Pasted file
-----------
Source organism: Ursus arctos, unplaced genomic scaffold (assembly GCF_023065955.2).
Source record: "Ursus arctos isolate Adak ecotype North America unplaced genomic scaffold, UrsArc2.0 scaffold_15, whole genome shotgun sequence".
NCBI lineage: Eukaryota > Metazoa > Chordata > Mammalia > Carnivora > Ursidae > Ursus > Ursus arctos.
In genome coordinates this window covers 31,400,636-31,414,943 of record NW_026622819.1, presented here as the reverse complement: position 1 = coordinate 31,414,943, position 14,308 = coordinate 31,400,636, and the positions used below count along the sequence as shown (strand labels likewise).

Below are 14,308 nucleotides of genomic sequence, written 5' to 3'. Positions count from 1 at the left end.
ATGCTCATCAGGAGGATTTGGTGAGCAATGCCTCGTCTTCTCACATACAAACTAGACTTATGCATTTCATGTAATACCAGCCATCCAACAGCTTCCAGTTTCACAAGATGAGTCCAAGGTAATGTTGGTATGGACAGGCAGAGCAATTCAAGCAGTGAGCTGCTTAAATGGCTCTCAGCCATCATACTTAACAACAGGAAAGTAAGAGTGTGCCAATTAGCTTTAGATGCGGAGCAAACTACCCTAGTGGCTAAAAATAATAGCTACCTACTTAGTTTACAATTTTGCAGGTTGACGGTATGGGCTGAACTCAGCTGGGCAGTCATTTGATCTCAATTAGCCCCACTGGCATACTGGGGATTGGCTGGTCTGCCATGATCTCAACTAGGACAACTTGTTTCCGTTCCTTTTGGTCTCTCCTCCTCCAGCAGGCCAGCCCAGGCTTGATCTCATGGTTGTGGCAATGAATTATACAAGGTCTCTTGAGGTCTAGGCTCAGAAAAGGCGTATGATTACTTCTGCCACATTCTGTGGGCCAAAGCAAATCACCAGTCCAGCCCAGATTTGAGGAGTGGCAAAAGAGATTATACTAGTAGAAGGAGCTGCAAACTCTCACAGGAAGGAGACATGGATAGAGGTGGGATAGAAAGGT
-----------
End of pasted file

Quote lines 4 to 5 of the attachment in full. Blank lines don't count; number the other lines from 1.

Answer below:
In genome coordinates this window covers 31,400,636-31,414,943 of record NW_026622819.1, presented here as the reverse complement: position 1 = coordinate 31,414,943, position 14,308 = coordinate 31,400,636, and the positions used below count along the sequence as shown (strand labels likewise).

Below are 14,308 nucleotides of genomic sequence, written 5' to 3'. Positions count from 1 at the left end.